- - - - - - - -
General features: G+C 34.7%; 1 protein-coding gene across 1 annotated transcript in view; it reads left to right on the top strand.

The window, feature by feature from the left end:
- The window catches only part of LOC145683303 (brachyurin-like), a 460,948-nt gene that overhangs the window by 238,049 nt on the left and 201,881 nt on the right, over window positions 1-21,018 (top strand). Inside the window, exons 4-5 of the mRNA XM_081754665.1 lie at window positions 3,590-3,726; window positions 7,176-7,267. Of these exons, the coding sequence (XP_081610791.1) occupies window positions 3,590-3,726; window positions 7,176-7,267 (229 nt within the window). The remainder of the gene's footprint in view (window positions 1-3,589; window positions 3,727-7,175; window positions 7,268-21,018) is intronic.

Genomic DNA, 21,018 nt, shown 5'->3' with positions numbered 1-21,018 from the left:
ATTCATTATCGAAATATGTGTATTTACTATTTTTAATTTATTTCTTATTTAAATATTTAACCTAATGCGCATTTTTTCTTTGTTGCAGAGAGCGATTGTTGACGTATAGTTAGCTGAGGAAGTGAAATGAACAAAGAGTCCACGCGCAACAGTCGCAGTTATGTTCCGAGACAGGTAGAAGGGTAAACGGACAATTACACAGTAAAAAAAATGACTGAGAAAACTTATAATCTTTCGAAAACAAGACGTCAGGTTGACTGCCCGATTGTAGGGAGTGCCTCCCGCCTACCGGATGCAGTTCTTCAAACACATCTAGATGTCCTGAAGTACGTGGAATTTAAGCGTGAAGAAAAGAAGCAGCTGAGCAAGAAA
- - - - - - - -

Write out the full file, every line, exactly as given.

General features: G+C 34.7%; 1 protein-coding gene across 1 annotated transcript in view; it reads left to right on the top strand.

The window, feature by feature from the left end:
- The window catches only part of LOC145683303 (brachyurin-like), a 460,948-nt gene that overhangs the window by 238,049 nt on the left and 201,881 nt on the right, over window positions 1-21,018 (top strand). Inside the window, exons 4-5 of the mRNA XM_081754665.1 lie at window positions 3,590-3,726; window positions 7,176-7,267. Of these exons, the coding sequence (XP_081610791.1) occupies window positions 3,590-3,726; window positions 7,176-7,267 (229 nt within the window). The remainder of the gene's footprint in view (window positions 1-3,589; window positions 3,727-7,175; window positions 7,268-21,018) is intronic.

Genomic DNA, 21,018 nt, shown 5'->3' with positions numbered 1-21,018 from the left:
ATTCATTATCGAAATATGTGTATTTACTATTTTTAATTTATTTCTTATTTAAATATTTAACCTAATGCGCATTTTTTCTTTGTTGCAGAGAGCGATTGTTGACGTATAGTTAGCTGAGGAAGTGAAATGAACAAAGAGTCCACGCGCAACAGTCGCAGTTATGTTCCGAGACAGGTAGAAGGGTAAACGGACAATTACACAGTAAAAAAAATGACTGAGAAAACTTATAATCTTTCGAAAACAAGACGTCAGGTTGACTGCCCGATTGTAGGGAGTGCCTCCCGCCTACCGGATGCAGTTCTTCAAACACATCTAGATGTCCTGAAGTACGTGGAATTTAAGCGTGAAGAAAAGAAGCAGCTGAGCAAGAAA